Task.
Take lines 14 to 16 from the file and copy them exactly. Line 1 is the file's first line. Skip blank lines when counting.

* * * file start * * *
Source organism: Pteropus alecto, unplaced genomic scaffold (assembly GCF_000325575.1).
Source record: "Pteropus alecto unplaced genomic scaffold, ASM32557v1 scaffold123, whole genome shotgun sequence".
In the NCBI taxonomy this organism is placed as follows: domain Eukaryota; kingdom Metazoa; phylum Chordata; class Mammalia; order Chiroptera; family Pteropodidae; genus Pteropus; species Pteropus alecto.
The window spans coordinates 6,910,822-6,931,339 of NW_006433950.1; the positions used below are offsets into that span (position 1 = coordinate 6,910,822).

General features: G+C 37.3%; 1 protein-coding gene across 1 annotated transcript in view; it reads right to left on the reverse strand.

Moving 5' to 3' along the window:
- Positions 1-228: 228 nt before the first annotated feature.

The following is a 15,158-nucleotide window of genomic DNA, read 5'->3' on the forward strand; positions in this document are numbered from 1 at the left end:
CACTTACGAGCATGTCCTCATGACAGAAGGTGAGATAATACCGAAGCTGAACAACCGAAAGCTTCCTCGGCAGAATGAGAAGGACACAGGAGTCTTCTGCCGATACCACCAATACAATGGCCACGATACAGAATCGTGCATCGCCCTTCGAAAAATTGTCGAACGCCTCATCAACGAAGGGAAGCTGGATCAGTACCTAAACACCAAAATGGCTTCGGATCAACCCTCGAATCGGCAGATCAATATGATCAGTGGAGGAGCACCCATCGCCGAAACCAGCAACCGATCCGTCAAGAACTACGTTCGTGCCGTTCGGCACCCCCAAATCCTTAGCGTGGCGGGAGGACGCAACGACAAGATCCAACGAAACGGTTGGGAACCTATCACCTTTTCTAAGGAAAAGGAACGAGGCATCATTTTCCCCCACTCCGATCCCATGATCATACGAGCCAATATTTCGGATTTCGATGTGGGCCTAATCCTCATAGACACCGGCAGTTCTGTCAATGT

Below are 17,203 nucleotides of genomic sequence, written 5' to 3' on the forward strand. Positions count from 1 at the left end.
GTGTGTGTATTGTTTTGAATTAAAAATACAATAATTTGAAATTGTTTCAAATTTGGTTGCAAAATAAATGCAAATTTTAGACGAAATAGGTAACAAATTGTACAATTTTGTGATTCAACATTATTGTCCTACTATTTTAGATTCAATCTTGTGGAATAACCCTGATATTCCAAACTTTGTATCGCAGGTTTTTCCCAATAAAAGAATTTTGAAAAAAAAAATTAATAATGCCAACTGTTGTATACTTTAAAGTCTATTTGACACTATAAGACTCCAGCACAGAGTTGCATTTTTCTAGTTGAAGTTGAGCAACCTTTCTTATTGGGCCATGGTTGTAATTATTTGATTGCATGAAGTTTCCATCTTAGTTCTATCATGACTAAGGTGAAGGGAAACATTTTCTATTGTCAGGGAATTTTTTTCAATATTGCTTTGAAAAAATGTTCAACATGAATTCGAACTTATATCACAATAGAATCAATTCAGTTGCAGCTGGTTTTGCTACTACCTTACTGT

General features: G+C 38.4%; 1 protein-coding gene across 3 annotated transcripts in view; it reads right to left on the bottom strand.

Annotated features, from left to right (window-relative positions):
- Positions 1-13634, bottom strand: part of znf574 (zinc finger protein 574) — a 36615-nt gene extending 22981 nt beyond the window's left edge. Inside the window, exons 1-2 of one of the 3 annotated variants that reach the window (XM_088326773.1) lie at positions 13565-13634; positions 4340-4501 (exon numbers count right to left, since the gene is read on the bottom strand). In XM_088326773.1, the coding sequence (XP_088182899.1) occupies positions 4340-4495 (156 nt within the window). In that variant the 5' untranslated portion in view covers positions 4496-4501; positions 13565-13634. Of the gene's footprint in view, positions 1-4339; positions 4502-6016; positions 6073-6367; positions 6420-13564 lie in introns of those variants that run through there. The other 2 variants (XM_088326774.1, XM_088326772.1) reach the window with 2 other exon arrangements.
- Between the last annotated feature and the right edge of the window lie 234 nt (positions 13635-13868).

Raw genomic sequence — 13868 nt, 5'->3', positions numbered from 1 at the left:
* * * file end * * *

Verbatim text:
- Positions 1-13634, bottom strand: part of znf574 (zinc finger protein 574) — a 36615-nt gene extending 22981 nt beyond the window's left edge. Inside the window, exons 1-2 of one of the 3 annotated variants that reach the window (XM_088326773.1) lie at positions 13565-13634; positions 4340-4501 (exon numbers count right to left, since the gene is read on the bottom strand). In XM_088326773.1, the coding sequence (XP_088182899.1) occupies positions 4340-4495 (156 nt within the window). In that variant the 5' untranslated portion in view covers positions 4496-4501; positions 13565-13634. Of the gene's footprint in view, positions 1-4339; positions 4502-6016; positions 6073-6367; positions 6420-13564 lie in introns of those variants that run through there. The other 2 variants (XM_088326774.1, XM_088326772.1) reach the window with 2 other exon arrangements.
- Between the last annotated feature and the right edge of the window lie 234 nt (positions 13635-13868).

Raw genomic sequence — 13868 nt, 5'->3', positions numbered from 1 at the left: